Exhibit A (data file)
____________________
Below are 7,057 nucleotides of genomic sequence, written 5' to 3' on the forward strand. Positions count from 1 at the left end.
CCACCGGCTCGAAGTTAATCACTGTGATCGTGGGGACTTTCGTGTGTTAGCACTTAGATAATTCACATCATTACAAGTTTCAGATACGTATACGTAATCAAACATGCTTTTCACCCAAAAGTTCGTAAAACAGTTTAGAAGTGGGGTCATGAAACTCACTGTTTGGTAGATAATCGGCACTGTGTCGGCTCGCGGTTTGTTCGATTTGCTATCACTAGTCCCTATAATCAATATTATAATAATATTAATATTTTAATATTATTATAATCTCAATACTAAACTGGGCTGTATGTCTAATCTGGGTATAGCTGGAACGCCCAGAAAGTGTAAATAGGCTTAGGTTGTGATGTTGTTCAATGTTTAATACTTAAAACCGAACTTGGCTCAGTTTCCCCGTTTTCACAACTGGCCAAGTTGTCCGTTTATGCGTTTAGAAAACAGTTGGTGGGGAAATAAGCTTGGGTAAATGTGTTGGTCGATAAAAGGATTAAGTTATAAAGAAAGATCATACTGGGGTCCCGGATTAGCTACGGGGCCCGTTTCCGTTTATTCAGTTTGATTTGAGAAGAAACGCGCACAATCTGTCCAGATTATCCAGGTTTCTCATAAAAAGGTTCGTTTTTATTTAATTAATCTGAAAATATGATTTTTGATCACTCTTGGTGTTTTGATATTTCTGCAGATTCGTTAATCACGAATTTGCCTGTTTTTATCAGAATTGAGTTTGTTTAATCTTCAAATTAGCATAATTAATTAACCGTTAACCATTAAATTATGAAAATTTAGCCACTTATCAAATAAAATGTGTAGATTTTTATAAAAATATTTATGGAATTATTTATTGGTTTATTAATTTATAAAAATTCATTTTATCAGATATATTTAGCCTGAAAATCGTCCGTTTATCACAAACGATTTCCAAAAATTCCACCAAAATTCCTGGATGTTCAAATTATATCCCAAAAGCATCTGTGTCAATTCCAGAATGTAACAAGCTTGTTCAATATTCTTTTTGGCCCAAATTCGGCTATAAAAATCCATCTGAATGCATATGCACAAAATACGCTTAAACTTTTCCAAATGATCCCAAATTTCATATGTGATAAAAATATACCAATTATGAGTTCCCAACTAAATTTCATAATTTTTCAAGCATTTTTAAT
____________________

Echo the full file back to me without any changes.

Below are 7,057 nucleotides of genomic sequence, written 5' to 3' on the forward strand. Positions count from 1 at the left end.
CCACCGGCTCGAAGTTAATCACTGTGATCGTGGGGACTTTCGTGTGTTAGCACTTAGATAATTCACATCATTACAAGTTTCAGATACGTATACGTAATCAAACATGCTTTTCACCCAAAAGTTCGTAAAACAGTTTAGAAGTGGGGTCATGAAACTCACTGTTTGGTAGATAATCGGCACTGTGTCGGCTCGCGGTTTGTTCGATTTGCTATCACTAGTCCCTATAATCAATATTATAATAATATTAATATTTTAATATTATTATAATCTCAATACTAAACTGGGCTGTATGTCTAATCTGGGTATAGCTGGAACGCCCAGAAAGTGTAAATAGGCTTAGGTTGTGATGTTGTTCAATGTTTAATACTTAAAACCGAACTTGGCTCAGTTTCCCCGTTTTCACAACTGGCCAAGTTGTCCGTTTATGCGTTTAGAAAACAGTTGGTGGGGAAATAAGCTTGGGTAAATGTGTTGGTCGATAAAAGGATTAAGTTATAAAGAAAGATCATACTGGGGTCCCGGATTAGCTACGGGGCCCGTTTCCGTTTATTCAGTTTGATTTGAGAAGAAACGCGCACAATCTGTCCAGATTATCCAGGTTTCTCATAAAAAGGTTCGTTTTTATTTAATTAATCTGAAAATATGATTTTTGATCACTCTTGGTGTTTTGATATTTCTGCAGATTCGTTAATCACGAATTTGCCTGTTTTTATCAGAATTGAGTTTGTTTAATCTTCAAATTAGCATAATTAATTAACCGTTAACCATTAAATTATGAAAATTTAGCCACTTATCAAATAAAATGTGTAGATTTTTATAAAAATATTTATGGAATTATTTATTGGTTTATTAATTTATAAAAATTCATTTTATCAGATATATTTAGCCTGAAAATCGTCCGTTTATCACAAACGATTTCCAAAAATTCCACCAAAATTCCTGGATGTTCAAATTATATCCCAAAAGCATCTGTGTCAATTCCAGAATGTAACAAGCTTGTTCAATATTCTTTTTGGCCCAAATTCGGCTATAAAAATCCATCTGAATGCATATGCACAAAATACGCTTAAACTTTTCCAAATGATCCCAAATTTCATATGTGATAAAAATATACCAATTATGAGTTCCCAACTAAATTTCATAATTTTTCAAGCATTTTTAAT